My shredded junk mail is scrupulously sewn or rolled together to create elaborate textural sculptures. The work interweaves a narrative about my beliefs, behaviours, values, goals. Consumer culture, the order of beauty in nature and the elevation of the overlooked converge in the surfaces of my work.
My personal and intimate pieces emerge from a meditative process that encompasses repetition, patience and persistence. I shred mail then sew and roll tiny pieces of paper. Inspiration is found in Frank Wilczek’s book, A Beautiful Question, as well as the memory of the handiwork and frugality of my grandmother’s crocheted rag rugs. Wilczek’s book describes nature’s love of harmony, balance and proportion and its production of a multitude of outcomes from very restrictive means. My grandmother’s production techniques intuited that aesthetic.
Disparate concerns influence my practice. Junk mail reflects our consumer culture where the choices are limitless. My work is modeled on the simplicity of nature–where choices are governed by basic building blocks.
The work examines my cultural habits, repurposes quotidian materials, uses symmetry and economy of form and brings the unnoticed into view. Contradictory forces connect in my work inviting others to reflect upon their cultural participation, beauty and the meaning found in the commonplace and overlooked.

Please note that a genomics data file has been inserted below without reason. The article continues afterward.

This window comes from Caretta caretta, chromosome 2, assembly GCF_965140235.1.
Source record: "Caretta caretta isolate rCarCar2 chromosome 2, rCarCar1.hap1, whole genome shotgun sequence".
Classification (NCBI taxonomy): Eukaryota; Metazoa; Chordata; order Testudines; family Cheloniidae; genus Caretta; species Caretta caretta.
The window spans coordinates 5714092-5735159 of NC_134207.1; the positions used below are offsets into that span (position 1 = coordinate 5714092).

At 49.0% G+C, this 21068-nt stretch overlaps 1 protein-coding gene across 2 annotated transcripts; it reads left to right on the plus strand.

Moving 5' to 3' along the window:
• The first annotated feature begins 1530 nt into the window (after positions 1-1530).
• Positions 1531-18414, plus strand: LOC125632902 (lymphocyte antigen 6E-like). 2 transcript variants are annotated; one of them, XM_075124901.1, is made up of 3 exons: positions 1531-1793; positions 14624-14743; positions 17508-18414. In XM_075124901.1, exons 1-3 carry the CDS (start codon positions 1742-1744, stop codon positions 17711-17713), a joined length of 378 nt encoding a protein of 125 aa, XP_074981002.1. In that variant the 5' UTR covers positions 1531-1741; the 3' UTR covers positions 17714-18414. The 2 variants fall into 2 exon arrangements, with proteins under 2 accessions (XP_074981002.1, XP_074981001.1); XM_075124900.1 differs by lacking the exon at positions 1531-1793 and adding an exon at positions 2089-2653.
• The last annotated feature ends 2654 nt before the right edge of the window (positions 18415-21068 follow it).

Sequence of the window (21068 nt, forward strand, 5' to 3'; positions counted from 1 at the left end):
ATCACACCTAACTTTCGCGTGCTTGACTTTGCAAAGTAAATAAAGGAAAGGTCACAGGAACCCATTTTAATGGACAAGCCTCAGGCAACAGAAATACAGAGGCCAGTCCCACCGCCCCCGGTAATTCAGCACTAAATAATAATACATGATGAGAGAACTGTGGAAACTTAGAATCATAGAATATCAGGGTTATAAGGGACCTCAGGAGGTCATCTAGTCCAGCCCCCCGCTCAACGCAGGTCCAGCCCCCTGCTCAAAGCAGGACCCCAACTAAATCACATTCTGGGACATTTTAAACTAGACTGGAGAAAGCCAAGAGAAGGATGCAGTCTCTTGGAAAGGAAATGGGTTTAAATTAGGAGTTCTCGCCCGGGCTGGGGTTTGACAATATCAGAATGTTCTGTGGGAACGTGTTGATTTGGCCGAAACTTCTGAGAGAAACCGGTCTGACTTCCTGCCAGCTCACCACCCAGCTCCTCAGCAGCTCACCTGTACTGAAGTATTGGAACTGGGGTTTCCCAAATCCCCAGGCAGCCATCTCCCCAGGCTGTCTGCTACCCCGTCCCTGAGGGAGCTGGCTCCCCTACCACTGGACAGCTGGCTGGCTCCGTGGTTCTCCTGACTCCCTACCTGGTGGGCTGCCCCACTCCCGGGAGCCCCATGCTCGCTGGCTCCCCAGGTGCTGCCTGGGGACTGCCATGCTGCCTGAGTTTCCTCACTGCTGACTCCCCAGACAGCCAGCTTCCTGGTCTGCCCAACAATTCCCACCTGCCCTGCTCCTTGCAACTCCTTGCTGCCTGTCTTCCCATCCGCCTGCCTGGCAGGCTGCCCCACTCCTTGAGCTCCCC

Jaynie Gillman Crimmins, a Brooklyn-based artist, has been creating art from her shredded financial statements and mail since 2009. She currently works with her junk mail, which is difficult to recycle because their inks have high concentrations of heavy metals.
Elevating the ordinary and overlooked aspects of our daily existence, her intimate pieces seem to be an unexpected descendent of Mierle Laderman Ukeles’ public and socially engaged work by bringing the unnoticed into view.
Crimmins’ work is influenced by Frank Wilczek’s book, A Beautiful Question. Wilczek’s research into ancient and current scientific ideas reveals that symmetry and economy are the distinctive features of beauty in nature. Her shredded junk mail is sewn and rolled meditatively to create textural surfaces reflecting these notions.
Her work was exhibited at 2016’s “SPRING/BREAK” Art Show and at the 8th Annual Governor’s Island Art Fair. She is represented by Kibbee Gallery in Atlanta, Georgia.